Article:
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Washington and the State of the Natural Products Industry … Continued

Washington & Natural Industry Washington & Natural Industry

Nutrition Industry Executive (NIE) magazine spoke with Julia Gustafson, vice president of government relations for the Council for Responsible Nutrition (CRN), in Washington, D.C., crnusa.org, and asked her the following question:

NIE: In New York state, Senate Bill 16 and Assembly Bill 431 would have banned the sale of safe and legal dietary supplements to consumers under the age of 18. Can you comment on the industry’s successful efforts regarding this bill?

Gustafson: CRN respectfully — but strongly — opposed New York State Assembly Bill 431-B and Senate Bill 16-D.

As it was written, the bill, if it had been enacted, would have restricted access to two broad categories of dietary supplements and functional food—sports nutrition and weight management products—because of unfounded concerns that these products are tied to eating disorders.

The bill also would have created a broad category of affected supplements based simply on ingredients, not the intended use by the manufacturer. It could have created a system where even a multivitamin or a supplement intended for cognitive function or pre-natal health would be subject to different access requirements if it contained a certain, legitimate ingredient like green tea extract or choline.

While we respect the sponsors’ intent […], there is no credible scientific data that the products/ingredients identified in this bill are linked to body dysmorphia, eating disorders or mental health issues.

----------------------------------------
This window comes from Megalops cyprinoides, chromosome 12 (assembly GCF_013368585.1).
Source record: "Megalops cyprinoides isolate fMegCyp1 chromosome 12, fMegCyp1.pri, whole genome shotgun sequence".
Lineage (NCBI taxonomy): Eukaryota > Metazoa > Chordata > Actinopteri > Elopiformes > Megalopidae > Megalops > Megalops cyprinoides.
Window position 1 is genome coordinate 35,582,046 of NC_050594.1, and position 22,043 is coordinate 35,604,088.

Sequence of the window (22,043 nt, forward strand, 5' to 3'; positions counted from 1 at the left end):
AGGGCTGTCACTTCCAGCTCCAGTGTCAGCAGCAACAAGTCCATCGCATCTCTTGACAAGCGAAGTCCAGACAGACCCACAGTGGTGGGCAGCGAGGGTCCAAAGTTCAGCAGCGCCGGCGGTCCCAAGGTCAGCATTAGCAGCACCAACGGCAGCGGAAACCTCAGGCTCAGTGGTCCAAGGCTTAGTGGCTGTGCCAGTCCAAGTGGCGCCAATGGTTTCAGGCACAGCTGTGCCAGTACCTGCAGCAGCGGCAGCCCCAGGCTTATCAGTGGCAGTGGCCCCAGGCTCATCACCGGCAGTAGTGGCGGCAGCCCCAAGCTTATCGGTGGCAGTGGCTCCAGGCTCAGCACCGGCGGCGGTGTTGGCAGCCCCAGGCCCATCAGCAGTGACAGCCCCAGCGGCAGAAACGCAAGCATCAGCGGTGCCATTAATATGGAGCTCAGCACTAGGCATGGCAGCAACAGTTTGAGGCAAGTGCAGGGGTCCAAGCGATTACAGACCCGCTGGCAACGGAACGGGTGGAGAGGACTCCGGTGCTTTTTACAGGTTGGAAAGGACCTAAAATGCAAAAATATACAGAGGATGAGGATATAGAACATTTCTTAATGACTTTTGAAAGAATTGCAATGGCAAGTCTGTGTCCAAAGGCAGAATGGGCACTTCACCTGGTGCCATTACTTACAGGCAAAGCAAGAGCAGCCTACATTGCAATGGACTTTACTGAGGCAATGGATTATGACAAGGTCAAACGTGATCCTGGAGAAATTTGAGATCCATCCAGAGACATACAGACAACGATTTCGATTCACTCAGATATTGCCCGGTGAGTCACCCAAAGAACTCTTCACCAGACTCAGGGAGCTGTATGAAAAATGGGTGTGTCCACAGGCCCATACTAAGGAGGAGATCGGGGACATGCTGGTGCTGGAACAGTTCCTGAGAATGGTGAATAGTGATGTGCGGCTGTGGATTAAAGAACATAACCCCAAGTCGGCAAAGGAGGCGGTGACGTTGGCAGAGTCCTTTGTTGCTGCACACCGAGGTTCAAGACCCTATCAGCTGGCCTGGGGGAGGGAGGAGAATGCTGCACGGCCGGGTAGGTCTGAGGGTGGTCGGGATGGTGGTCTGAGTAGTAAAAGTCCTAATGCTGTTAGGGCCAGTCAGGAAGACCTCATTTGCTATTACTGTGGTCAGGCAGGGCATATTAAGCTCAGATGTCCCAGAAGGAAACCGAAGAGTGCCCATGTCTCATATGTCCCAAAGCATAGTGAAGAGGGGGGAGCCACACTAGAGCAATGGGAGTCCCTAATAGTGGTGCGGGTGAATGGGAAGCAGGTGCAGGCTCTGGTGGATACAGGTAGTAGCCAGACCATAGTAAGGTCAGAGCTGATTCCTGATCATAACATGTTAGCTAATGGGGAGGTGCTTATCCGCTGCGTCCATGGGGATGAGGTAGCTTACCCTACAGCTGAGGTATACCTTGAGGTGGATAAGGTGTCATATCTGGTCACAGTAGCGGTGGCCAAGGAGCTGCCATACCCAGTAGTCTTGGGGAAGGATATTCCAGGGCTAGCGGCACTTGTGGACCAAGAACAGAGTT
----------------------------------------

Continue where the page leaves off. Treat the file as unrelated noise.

[Fortunately], on June 11, the New York State legislature adjourned early without bringing the bill for discussion, effectively ending any prospect for passage in this legislative session.

CRN thanks the state assembly for recognizing the damage this bill would have done to consumers and retailers. Without any scientific or legal basis, this proposal would have needlessly restricted access to safe and beneficial products that may help consumers meet their fitness and weight goals.

The New York bill offered no reasonable solution to the problem the sponsors of the bill were seeking to solve. CRN remains committed to working with stakeholders across states to address legitimate concerns relating to eating disorders and nutrition deficiencies they cause, but these proposals, and others like it, are not the solution.

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